Today’s animal is a clawed crustacean: the lobster! The lobster is important to a variety of ecosystems, and many coastal communities rely on it for food and as an export. Let’s find out more about our spiny sea-scurrying friends!
What makes it a lobster?
- All lobsters are decapods meaning they have 10 legs.
- Their blood is blue because it lacks the iron-rich hemoglobin of mammal blood.
- They have exoskeletons like bugs and molt or shed the outer layer.
- Lobsters are bottom dwellers, meaning they can be found on the seafloor or at the bottom of brackish freshwater.
- They usually prefer colder waters but can live at great depths or on shallow coastlines.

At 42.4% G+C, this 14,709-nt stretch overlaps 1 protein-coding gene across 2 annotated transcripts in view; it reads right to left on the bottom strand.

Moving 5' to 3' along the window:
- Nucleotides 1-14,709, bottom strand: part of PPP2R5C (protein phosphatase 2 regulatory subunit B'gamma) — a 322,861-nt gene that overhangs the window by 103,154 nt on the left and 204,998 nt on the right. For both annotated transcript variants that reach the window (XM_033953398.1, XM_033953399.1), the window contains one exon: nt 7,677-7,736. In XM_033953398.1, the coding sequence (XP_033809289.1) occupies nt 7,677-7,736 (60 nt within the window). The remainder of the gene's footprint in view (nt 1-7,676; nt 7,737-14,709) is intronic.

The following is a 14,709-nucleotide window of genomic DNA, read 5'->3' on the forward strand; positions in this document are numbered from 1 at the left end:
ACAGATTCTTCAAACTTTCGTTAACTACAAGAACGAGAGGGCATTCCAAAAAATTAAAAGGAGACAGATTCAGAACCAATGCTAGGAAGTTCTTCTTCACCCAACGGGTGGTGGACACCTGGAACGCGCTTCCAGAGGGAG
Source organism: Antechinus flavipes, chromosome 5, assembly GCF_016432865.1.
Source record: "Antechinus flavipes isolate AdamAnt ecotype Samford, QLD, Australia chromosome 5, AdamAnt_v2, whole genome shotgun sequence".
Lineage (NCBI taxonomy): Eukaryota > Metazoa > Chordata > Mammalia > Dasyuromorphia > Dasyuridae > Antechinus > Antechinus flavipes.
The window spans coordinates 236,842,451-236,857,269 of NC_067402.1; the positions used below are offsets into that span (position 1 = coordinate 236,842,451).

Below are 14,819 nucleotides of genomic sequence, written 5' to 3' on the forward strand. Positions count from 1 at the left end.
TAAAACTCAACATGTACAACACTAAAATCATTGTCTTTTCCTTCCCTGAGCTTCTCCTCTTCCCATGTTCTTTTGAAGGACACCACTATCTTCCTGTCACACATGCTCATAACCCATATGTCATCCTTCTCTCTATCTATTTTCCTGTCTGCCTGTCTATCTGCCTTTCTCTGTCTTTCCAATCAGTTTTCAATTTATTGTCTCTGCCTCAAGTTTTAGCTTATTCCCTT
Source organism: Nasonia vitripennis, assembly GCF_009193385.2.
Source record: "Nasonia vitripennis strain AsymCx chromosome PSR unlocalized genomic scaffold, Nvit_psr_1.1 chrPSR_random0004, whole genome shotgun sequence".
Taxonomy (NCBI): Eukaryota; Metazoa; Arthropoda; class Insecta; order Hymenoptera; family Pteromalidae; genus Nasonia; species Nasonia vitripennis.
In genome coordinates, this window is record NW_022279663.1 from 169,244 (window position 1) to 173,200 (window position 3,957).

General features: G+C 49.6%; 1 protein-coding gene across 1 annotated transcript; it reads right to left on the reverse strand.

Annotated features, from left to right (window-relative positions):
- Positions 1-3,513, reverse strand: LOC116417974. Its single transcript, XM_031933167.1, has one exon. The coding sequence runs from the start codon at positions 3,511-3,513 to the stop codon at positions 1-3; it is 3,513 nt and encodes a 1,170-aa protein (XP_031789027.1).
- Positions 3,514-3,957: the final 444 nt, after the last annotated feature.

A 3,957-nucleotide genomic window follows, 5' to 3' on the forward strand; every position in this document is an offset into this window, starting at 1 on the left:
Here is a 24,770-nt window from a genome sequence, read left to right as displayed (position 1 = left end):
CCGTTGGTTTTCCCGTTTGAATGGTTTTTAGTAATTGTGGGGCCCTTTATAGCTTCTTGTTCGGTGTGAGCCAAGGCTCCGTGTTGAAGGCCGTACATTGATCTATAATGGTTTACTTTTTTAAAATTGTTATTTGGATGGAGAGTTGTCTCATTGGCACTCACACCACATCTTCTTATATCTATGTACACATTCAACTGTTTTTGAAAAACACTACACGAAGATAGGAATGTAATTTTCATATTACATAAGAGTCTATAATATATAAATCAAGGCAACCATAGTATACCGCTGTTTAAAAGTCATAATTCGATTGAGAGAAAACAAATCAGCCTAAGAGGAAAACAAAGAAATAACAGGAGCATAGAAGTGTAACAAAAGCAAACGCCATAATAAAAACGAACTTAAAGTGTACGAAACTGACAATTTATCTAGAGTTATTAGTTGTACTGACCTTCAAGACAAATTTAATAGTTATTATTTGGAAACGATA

- Not all lobsters are red. They can be blue, brown, or even white. Some even have spots like a calico cat!
- Some don’t have claws. Spiny lobsters make up for it with a large antenna that scares predators away with a loud screech.
- Lobsters are not scavengers. They hunt fish, snails, crabs, and sometimes other lobsters.
- Though it is now an expensive dish, lobster was once considered the poor man’s chicken and made into food for livestock.
- In 1995, the oldest lobster fossil was discovered by scientists in Mexico. It’s around 120 million years old from the Cretaceous period!
- Clawed lobsters can crush at pressures up to 100 lbs. per square inch.
- Scientists hypothesize that lobsters grow as long as they live. The oldest caught lobster was captured at 140 years old, weighing 20 pounds. This geriatric crustacean named George was returned to the ocean by a New York restaurant.